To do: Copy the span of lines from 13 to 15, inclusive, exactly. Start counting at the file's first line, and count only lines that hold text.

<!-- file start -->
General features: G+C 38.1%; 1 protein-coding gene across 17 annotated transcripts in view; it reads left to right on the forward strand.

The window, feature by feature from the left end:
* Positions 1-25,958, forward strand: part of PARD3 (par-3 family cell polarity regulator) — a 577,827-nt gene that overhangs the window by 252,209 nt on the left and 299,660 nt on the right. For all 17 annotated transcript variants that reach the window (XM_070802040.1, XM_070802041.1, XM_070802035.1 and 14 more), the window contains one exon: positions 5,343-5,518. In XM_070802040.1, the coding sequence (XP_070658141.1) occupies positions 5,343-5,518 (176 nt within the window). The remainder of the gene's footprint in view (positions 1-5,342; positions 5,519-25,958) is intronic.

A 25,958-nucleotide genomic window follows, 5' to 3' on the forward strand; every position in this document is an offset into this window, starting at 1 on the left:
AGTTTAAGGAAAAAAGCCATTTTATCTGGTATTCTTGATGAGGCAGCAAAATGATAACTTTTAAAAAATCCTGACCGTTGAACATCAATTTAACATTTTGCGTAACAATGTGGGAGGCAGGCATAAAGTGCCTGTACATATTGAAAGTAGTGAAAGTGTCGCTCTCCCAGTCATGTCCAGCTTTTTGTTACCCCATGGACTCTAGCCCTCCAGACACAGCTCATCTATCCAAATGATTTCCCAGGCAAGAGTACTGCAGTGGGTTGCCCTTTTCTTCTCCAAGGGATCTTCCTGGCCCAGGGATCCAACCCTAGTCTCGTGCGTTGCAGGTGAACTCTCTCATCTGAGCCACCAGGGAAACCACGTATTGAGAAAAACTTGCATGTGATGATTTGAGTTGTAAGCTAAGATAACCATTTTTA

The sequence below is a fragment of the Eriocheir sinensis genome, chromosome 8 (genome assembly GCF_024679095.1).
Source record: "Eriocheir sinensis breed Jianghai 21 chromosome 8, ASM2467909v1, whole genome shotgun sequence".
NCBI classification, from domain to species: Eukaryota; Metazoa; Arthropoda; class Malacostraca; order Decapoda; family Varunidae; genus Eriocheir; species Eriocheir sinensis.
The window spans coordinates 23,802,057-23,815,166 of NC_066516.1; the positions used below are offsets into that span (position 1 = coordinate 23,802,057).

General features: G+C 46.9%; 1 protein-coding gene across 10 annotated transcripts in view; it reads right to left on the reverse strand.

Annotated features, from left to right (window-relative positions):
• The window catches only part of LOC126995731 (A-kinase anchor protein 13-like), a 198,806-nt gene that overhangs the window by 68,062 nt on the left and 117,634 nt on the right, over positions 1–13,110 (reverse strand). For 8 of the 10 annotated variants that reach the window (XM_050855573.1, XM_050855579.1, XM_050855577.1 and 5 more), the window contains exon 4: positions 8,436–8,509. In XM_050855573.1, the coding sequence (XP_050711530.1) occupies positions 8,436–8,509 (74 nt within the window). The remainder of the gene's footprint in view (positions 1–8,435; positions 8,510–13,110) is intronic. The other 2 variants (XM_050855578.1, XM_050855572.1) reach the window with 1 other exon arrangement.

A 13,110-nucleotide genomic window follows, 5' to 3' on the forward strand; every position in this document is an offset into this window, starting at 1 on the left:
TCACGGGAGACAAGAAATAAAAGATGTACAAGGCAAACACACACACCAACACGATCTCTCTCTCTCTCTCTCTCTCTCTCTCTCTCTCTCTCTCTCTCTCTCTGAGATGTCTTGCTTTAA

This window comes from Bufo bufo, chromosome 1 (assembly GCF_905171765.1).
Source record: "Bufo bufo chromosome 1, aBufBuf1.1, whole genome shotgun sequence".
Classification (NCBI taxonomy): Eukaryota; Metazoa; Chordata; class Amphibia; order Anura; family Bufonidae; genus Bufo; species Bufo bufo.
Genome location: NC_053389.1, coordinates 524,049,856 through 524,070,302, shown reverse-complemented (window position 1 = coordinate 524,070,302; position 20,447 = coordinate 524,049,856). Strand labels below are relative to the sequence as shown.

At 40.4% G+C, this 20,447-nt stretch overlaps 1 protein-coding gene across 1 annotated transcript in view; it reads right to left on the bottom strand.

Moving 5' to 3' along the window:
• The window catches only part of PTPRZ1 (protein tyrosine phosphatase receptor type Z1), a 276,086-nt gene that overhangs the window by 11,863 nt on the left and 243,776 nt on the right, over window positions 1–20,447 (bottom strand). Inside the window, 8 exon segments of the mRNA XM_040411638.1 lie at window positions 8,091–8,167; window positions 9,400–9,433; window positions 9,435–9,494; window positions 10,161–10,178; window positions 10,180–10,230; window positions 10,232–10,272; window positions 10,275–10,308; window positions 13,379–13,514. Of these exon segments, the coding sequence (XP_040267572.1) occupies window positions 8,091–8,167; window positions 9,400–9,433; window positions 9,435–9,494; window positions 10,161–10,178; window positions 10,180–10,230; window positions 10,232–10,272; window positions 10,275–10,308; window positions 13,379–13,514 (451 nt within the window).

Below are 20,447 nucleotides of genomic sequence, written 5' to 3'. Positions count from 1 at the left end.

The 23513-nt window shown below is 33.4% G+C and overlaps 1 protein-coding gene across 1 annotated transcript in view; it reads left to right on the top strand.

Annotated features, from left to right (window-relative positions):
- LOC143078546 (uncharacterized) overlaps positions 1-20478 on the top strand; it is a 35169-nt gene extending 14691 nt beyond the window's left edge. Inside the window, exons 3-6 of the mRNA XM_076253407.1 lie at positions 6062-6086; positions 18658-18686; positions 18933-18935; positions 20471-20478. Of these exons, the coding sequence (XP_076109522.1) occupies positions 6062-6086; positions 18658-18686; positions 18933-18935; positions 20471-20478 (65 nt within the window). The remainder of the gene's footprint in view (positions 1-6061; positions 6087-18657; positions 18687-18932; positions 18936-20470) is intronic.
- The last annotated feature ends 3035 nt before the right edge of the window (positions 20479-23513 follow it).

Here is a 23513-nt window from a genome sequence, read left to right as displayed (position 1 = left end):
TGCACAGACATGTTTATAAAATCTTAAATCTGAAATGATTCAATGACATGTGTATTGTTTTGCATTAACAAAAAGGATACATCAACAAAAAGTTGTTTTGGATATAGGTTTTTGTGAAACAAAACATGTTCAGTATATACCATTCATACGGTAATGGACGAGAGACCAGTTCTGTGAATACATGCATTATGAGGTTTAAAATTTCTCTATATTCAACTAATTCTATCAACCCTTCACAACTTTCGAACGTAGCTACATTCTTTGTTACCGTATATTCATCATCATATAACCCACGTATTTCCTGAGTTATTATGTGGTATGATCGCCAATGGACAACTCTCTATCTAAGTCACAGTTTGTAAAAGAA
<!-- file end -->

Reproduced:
A 13,110-nucleotide genomic window follows, 5' to 3' on the forward strand; every position in this document is an offset into this window, starting at 1 on the left:
TCACGGGAGACAAGAAATAAAAGATGTACAAGGCAAACACACACACCAACACGATCTCTCTCTCTCTCTCTCTCTCTCTCTCTCTCTCTCTCTCTCTCTCTCTGAGATGTCTTGCTTTAA

This window comes from Bufo bufo, chromosome 1 (assembly GCF_905171765.1).